Vicksburg Daily Citizen - Notice 2

[Ed. Hugh was serving with the 46th Mississippi Infantry defending Vicksburg at this time. These notices depict the effect of the siege that was ongoing. General Grant began pressing Vicksburg in April of 1863. Eventually, the 46th Miss. Surrendered and Hugh was paroled. He took the oath of allegance to the US, but was back in the field by fall of 1863.]

DAILY CITIZEN [VICKSBURG, MS], July 2, 1863, p. 1, c. 2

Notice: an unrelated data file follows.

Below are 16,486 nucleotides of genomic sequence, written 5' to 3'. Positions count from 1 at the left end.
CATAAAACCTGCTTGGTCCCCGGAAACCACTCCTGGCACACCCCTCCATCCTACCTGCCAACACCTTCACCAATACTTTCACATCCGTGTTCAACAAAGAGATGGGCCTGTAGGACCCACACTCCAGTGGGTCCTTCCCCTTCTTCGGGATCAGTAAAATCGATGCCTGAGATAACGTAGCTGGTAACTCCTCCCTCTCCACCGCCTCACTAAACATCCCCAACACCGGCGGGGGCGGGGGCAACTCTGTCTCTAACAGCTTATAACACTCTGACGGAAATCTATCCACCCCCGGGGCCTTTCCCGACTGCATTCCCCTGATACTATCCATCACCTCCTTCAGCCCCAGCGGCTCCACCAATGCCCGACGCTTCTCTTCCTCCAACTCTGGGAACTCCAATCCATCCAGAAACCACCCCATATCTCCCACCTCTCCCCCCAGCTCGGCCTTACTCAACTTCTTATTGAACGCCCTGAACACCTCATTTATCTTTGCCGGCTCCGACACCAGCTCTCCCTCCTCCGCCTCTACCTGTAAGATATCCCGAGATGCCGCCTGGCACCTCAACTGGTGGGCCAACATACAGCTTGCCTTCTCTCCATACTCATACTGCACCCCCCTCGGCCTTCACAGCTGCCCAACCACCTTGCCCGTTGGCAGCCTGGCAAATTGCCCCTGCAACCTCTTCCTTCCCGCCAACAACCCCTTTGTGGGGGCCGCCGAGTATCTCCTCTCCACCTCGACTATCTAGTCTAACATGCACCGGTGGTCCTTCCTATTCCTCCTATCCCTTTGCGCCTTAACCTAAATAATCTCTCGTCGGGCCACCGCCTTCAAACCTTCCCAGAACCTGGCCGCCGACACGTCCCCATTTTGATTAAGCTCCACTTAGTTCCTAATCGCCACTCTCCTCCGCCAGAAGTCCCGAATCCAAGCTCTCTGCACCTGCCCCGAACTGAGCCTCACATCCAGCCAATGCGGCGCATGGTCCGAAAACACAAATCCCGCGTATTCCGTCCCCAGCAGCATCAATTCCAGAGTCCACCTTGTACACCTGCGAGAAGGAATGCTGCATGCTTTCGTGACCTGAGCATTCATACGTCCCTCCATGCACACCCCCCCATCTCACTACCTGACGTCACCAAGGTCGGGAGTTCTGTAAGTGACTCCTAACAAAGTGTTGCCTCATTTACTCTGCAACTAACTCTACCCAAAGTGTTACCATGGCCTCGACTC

We have heretofore refrained from alluding to a matter which has been a source of extreme annoyance and loss our citizens. We refer to the lax discipline of some of our company officers in allowing their men to prowl around, day and night, and purloin fruit, vegetables, chickens, etc., from our denizens, and, in the majority of cases, from those whose chief subsistence is derived therefrom. This charge is not confined solely to those at the works, but is equally, if not mainly, attributable to the wagoners and others in charge of animals. Several cases have come to our knowledge wherein the offenders have, in o pen daylight, entered premises, seized cattle and other things, and defied the owners to their teeth. We are pained to learn that an esteemed citizen of our Vicksburg, Wm. Porterfield, was under the necessity, in protecting his property, to wound one or two soldiers and deprive another of his life. We fully appreciate the fatigue, hardships and privation to which our men are subjected; but upon inquiry it may be ascertained that our city is second to none in contributing to the welfare of those gallant spirits who risk their life and limb for the achievement of an end which will make us one of the most honored people of the earth, and such conduct of which we complain is but base ingratitude. A soldier has his honor as much at stake as when a civilian; then let him preserve his good name and reputation with the same jealous care as before he entered his country's ranks. But so long as this end is lost sight of, so long may we expect to chronicle scenes of bloodshed among those of our own people. We make this public exposure, mortifying as it [is] to us, with the hope that a salutary improvement in matters will be made by our military authorities.